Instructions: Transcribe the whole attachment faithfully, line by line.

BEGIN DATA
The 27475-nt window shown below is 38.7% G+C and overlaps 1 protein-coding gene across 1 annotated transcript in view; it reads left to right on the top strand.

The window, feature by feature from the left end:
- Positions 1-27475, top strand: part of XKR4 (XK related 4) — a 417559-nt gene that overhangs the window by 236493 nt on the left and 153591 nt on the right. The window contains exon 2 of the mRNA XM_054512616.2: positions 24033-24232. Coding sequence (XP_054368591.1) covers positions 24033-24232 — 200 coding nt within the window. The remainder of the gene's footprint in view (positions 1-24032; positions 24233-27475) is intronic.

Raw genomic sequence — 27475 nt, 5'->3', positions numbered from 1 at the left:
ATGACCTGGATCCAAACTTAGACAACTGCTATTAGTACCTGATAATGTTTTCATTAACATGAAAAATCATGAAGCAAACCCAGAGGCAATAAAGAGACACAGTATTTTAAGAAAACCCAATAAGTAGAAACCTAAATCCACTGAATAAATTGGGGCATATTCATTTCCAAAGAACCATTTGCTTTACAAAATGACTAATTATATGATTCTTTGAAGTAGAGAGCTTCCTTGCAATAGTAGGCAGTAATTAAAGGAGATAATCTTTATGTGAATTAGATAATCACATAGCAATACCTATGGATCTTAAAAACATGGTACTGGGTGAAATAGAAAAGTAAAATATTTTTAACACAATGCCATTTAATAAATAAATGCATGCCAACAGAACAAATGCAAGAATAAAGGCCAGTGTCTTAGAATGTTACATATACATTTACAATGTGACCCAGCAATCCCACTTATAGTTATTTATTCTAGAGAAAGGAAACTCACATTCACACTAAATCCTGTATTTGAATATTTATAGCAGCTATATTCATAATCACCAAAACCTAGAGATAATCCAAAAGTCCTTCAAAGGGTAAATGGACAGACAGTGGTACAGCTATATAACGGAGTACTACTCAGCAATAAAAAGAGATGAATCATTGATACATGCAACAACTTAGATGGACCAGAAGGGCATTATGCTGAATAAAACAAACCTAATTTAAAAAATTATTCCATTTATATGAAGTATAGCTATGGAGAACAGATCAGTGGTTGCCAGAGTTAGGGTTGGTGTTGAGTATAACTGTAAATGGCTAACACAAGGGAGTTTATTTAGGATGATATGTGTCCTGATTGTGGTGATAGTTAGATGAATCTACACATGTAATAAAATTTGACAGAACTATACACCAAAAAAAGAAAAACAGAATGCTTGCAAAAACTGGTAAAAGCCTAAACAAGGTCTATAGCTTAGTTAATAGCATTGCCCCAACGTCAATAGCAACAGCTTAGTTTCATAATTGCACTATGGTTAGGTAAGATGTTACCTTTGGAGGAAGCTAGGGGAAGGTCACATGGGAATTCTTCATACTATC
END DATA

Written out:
The 27475-nt window shown below is 38.7% G+C and overlaps 1 protein-coding gene across 1 annotated transcript in view; it reads left to right on the top strand.

The window, feature by feature from the left end:
- Positions 1-27475, top strand: part of XKR4 (XK related 4) — a 417559-nt gene that overhangs the window by 236493 nt on the left and 153591 nt on the right. The window contains exon 2 of the mRNA XM_054512616.2: positions 24033-24232. Coding sequence (XP_054368591.1) covers positions 24033-24232 — 200 coding nt within the window. The remainder of the gene's footprint in view (positions 1-24032; positions 24233-27475) is intronic.

Raw genomic sequence — 27475 nt, 5'->3', positions numbered from 1 at the left:
ATGACCTGGATCCAAACTTAGACAACTGCTATTAGTACCTGATAATGTTTTCATTAACATGAAAAATCATGAAGCAAACCCAGAGGCAATAAAGAGACACAGTATTTTAAGAAAACCCAATAAGTAGAAACCTAAATCCACTGAATAAATTGGGGCATATTCATTTCCAAAGAACCATTTGCTTTACAAAATGACTAATTATATGATTCTTTGAAGTAGAGAGCTTCCTTGCAATAGTAGGCAGTAATTAAAGGAGATAATCTTTATGTGAATTAGATAATCACATAGCAATACCTATGGATCTTAAAAACATGGTACTGGGTGAAATAGAAAAGTAAAATATTTTTAACACAATGCCATTTAATAAATAAATGCATGCCAACAGAACAAATGCAAGAATAAAGGCCAGTGTCTTAGAATGTTACATATACATTTACAATGTGACCCAGCAATCCCACTTATAGTTATTTATTCTAGAGAAAGGAAACTCACATTCACACTAAATCCTGTATTTGAATATTTATAGCAGCTATATTCATAATCACCAAAACCTAGAGATAATCCAAAAGTCCTTCAAAGGGTAAATGGACAGACAGTGGTACAGCTATATAACGGAGTACTACTCAGCAATAAAAAGAGATGAATCATTGATACATGCAACAACTTAGATGGACCAGAAGGGCATTATGCTGAATAAAACAAACCTAATTTAAAAAATTATTCCATTTATATGAAGTATAGCTATGGAGAACAGATCAGTGGTTGCCAGAGTTAGGGTTGGTGTTGAGTATAACTGTAAATGGCTAACACAAGGGAGTTTATTTAGGATGATATGTGTCCTGATTGTGGTGATAGTTAGATGAATCTACACATGTAATAAAATTTGACAGAACTATACACCAAAAAAAGAAAAACAGAATGCTTGCAAAAACTGGTAAAAGCCTAAACAAGGTCTATAGCTTAGTTAATAGCATTGCCCCAACGTCAATAGCAACAGCTTAGTTTCATAATTGCACTATGGTTAGGTAAGATGTTACCTTTGGAGGAAGCTAGGGGAAGGTCACATGGGAATTCTTCATACTATC